Drive: the Surprising Truth About What Motivates Us

I finally got around to reading Daniel H. Pink‘s Drive: the Surprising Truth About What Motivates Us. His thesis is that using carrots and sticks as motivators is failing in our society and he marshals plenty of evidence to support that perspective.

As an alternative, he recommends focusing on three elements: autonomy, mastery, and purpose.  Autonomy is simply being able to make meaningful choices.  The focus is on results rather than methods.  Mastery is the state where a skilled person is performing at their best.  There need to be opportunities to develop and exhibit mastery. Finally, you have to believe there is a purpose for what you are doing.  You’re not simply doing what you do to check of boxes on a list, what you do has meaning.  If these three elements are present, carrots and sticks are laughably irrelevant.  If all you have are carrots and sticks, you will be surpassed by those who are driven by these factors.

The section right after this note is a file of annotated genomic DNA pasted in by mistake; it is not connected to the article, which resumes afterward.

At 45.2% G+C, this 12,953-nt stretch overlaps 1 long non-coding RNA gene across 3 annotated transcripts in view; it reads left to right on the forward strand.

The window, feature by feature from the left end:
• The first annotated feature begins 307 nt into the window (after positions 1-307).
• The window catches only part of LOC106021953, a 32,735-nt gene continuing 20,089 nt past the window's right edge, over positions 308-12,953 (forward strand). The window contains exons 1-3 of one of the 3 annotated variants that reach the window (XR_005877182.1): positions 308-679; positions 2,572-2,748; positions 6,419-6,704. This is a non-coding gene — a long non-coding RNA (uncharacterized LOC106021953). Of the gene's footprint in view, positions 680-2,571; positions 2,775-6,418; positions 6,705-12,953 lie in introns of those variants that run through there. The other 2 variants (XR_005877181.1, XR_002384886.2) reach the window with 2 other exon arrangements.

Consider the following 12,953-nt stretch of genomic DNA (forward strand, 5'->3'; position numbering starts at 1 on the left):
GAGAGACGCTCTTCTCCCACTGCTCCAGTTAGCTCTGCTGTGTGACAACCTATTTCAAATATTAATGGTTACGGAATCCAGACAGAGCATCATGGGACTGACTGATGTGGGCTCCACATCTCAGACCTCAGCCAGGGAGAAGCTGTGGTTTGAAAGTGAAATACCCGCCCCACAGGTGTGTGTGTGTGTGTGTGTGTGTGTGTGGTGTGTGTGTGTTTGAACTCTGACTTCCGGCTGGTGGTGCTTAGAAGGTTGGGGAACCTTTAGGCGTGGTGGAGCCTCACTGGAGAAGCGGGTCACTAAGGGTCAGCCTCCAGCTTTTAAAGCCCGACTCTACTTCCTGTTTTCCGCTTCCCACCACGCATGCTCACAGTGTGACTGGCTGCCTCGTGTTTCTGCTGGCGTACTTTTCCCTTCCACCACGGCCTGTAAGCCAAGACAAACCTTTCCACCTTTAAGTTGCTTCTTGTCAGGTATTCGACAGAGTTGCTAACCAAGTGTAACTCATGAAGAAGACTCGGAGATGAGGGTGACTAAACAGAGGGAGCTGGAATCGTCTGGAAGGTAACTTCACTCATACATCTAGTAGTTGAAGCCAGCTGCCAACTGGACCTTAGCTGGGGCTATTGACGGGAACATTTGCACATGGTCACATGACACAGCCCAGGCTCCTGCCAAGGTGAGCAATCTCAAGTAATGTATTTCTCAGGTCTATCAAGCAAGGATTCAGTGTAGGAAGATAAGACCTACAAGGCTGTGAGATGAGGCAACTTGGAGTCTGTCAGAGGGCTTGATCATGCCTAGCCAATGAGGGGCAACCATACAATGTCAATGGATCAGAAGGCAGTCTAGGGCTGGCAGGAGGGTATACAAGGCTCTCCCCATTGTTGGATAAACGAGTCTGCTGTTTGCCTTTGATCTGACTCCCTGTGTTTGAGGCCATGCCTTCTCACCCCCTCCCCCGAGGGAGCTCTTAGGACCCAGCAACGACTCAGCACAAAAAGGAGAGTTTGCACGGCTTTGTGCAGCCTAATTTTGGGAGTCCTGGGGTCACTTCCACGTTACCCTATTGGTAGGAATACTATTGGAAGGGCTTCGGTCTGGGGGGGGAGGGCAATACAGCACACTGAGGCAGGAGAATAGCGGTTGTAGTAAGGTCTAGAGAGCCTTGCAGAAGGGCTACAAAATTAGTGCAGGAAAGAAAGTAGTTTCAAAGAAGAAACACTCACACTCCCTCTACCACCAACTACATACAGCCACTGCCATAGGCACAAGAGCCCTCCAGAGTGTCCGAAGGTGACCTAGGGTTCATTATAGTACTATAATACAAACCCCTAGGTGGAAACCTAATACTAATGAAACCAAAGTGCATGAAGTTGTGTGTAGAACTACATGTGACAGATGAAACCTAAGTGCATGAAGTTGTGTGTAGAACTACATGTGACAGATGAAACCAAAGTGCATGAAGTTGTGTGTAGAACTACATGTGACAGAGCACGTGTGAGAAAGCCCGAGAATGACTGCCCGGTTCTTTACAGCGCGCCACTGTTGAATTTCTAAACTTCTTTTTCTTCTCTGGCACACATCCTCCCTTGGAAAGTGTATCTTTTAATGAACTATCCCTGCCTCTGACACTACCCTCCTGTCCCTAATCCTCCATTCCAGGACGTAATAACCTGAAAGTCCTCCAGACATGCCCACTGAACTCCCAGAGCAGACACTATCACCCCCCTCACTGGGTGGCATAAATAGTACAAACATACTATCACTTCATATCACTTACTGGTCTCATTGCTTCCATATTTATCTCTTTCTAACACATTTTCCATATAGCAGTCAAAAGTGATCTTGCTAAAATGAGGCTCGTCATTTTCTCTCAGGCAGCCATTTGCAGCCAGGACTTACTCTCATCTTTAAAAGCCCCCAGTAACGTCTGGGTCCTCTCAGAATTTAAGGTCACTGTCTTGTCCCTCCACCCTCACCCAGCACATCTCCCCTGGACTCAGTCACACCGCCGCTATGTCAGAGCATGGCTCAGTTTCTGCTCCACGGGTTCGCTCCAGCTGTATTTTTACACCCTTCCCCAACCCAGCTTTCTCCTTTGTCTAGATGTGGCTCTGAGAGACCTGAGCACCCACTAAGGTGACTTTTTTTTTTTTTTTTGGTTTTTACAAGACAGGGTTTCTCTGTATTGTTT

One idea he proposes that I really like is the do it yourself report card.  When classes start, ask each student what their learning goals are.  When report card time rolls around, ask them to revisit their goals and write a short review of their progress.  What worked?  What didn’t?  What obstacles did they encounter and which goals did they surpass?  Given that it’s the start of the school year, I think I will try this with my kids.

I was hoping for more insights such as this one.  Still one good idea, particularly if it works, is worth the time I spent reading the book.  Maybe by looking at what I do and checking for autonomy, mastery, and purpose will help me motivate myself to do better.

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